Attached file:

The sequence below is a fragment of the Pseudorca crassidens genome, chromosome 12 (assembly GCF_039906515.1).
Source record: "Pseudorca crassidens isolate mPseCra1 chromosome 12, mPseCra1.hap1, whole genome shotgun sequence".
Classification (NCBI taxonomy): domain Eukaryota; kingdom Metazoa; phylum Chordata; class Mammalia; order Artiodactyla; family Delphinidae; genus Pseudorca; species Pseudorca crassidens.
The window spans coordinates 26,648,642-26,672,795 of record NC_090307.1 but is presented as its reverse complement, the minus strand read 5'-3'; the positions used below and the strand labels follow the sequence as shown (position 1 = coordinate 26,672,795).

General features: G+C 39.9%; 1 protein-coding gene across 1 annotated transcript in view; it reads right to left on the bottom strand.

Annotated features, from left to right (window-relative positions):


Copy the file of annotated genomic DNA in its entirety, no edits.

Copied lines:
The sequence below is a fragment of the Pseudorca crassidens genome, chromosome 12 (assembly GCF_039906515.1).
Source record: "Pseudorca crassidens isolate mPseCra1 chromosome 12, mPseCra1.hap1, whole genome shotgun sequence".
Classification (NCBI taxonomy): domain Eukaryota; kingdom Metazoa; phylum Chordata; class Mammalia; order Artiodactyla; family Delphinidae; genus Pseudorca; species Pseudorca crassidens.
The window spans coordinates 26,648,642-26,672,795 of record NC_090307.1 but is presented as its reverse complement, the minus strand read 5'-3'; the positions used below and the strand labels follow the sequence as shown (position 1 = coordinate 26,672,795).

General features: G+C 39.9%; 1 protein-coding gene across 1 annotated transcript in view; it reads right to left on the bottom strand.

Annotated features, from left to right (window-relative positions):